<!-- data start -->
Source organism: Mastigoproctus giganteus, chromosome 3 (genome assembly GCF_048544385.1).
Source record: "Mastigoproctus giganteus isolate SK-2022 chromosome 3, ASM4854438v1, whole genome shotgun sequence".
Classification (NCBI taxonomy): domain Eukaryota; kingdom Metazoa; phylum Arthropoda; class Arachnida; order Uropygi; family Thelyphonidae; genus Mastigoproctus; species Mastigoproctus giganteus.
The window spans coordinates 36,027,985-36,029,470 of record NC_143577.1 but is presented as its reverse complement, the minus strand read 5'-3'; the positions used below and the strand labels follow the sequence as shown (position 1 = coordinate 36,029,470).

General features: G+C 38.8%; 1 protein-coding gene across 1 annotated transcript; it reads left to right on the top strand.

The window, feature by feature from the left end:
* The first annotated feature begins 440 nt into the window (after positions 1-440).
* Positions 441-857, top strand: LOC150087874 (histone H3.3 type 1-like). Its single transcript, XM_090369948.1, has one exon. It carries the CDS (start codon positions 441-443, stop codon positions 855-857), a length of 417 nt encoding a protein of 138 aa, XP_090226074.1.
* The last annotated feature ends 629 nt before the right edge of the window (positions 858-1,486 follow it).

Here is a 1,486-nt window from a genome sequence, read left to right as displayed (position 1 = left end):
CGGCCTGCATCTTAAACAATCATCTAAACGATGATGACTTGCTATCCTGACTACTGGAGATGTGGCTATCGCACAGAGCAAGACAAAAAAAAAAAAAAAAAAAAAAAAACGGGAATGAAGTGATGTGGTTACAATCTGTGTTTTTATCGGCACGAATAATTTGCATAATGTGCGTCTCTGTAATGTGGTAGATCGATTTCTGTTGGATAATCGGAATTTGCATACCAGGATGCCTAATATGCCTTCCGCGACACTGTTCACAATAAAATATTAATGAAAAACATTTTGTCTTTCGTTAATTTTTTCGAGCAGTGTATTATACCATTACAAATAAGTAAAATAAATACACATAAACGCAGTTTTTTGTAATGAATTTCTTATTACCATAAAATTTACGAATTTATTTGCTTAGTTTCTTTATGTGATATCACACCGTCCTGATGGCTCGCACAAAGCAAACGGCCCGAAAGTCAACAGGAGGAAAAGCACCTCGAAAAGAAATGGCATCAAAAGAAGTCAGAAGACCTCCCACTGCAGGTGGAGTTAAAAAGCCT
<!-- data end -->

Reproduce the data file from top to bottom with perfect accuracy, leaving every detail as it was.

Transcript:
Source organism: Mastigoproctus giganteus, chromosome 3 (genome assembly GCF_048544385.1).
Source record: "Mastigoproctus giganteus isolate SK-2022 chromosome 3, ASM4854438v1, whole genome shotgun sequence".
Classification (NCBI taxonomy): domain Eukaryota; kingdom Metazoa; phylum Arthropoda; class Arachnida; order Uropygi; family Thelyphonidae; genus Mastigoproctus; species Mastigoproctus giganteus.
The window spans coordinates 36,027,985-36,029,470 of record NC_143577.1 but is presented as its reverse complement, the minus strand read 5'-3'; the positions used below and the strand labels follow the sequence as shown (position 1 = coordinate 36,029,470).

General features: G+C 38.8%; 1 protein-coding gene across 1 annotated transcript; it reads left to right on the top strand.

The window, feature by feature from the left end:
* The first annotated feature begins 440 nt into the window (after positions 1-440).
* Positions 441-857, top strand: LOC150087874 (histone H3.3 type 1-like). Its single transcript, XM_090369948.1, has one exon. It carries the CDS (start codon positions 441-443, stop codon positions 855-857), a length of 417 nt encoding a protein of 138 aa, XP_090226074.1.
* The last annotated feature ends 629 nt before the right edge of the window (positions 858-1,486 follow it).

Here is a 1,486-nt window from a genome sequence, read left to right as displayed (position 1 = left end):
CGGCCTGCATCTTAAACAATCATCTAAACGATGATGACTTGCTATCCTGACTACTGGAGATGTGGCTATCGCACAGAGCAAGACAAAAAAAAAAAAAAAAAAAAAAAAACGGGAATGAAGTGATGTGGTTACAATCTGTGTTTTTATCGGCACGAATAATTTGCATAATGTGCGTCTCTGTAATGTGGTAGATCGATTTCTGTTGGATAATCGGAATTTGCATACCAGGATGCCTAATATGCCTTCCGCGACACTGTTCACAATAAAATATTAATGAAAAACATTTTGTCTTTCGTTAATTTTTTCGAGCAGTGTATTATACCATTACAAATAAGTAAAATAAATACACATAAACGCAGTTTTTTGTAATGAATTTCTTATTACCATAAAATTTACGAATTTATTTGCTTAGTTTCTTTATGTGATATCACACCGTCCTGATGGCTCGCACAAAGCAAACGGCCCGAAAGTCAACAGGAGGAAAAGCACCTCGAAAAGAAATGGCATCAAAAGAAGTCAGAAGACCTCCCACTGCAGGTGGAGTTAAAAAGCCT